Depopulation and Education in a Mexican Migrant Town: Schools in Villa Juarez, San Luis Potosi, 1942-2000
While educational systems have been governed by the policies of the nation-state and have been contained within state borders, the transformations brought about by the economic, social, and political repercussions of globalization have added layers of complexity to issues in education. This is true in particular of agrarian communities, such as Villa Juarez, San Luis Potosi, Mexico. National educational policies have led to new challenges in agrarian societies as they undergo not only ideological exchanges but the movement of populations that have led to international and national demographic shifts. One of the main issues that this research will investigate is the relationship between education and migration, and whether the changing conditions of that rural setting have had any effect on how locals perceive the purpose of education.
This study examines the way teachers, students and government officials view the purpose of education in the agrarian village of Villa Juarez that, like other communities in central Mexico, is undergoing the influence of globalization, manifested most notably in emigration to the United States. If post-basic education competes with international migration as another form of economic mobility, as William A. Kandel discusses in his study of traditional migrant communities, then what is the purpose of education as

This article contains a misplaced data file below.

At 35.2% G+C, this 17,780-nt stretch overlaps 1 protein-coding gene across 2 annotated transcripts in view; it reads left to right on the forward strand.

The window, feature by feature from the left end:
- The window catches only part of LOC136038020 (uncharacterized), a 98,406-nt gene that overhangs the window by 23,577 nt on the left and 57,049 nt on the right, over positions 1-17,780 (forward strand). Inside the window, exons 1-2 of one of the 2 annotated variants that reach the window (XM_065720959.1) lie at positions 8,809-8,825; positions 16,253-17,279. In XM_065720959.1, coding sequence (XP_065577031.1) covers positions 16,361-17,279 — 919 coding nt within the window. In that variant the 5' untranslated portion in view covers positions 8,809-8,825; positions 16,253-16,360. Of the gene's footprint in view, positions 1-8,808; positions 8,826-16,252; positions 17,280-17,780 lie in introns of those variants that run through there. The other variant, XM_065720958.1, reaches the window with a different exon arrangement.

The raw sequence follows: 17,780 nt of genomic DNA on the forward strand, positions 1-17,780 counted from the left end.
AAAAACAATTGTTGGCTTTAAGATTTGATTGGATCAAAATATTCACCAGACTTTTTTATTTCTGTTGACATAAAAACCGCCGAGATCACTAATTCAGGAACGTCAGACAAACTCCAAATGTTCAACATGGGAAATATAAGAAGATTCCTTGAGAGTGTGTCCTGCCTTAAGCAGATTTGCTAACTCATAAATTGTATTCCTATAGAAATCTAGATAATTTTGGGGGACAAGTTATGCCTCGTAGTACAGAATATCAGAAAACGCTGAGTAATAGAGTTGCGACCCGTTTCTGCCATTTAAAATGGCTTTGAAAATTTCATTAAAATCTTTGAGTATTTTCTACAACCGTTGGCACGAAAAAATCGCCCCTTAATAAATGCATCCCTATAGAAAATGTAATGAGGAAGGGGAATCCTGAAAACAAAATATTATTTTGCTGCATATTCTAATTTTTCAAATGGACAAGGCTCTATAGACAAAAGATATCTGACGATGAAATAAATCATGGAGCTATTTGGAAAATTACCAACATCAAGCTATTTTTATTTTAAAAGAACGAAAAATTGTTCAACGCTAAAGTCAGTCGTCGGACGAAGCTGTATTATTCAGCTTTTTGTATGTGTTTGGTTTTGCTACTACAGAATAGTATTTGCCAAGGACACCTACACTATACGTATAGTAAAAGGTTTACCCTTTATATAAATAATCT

viewed by teachers, students and government officials in a rural community? Villa Juarez, a town with a long-standing history of migration to the United States, has experienced continually diminishing depopulation and school closings since the Bracero Program of 1942, which marked the onset of a pronounced trend of migration to the United States for temporary employment opportunities. The effects of a culture of migration and globalization on education in the municipality and town of Villa Juarez have led to the undermining of education as a vehicle to social and economic mobility for future generations of students.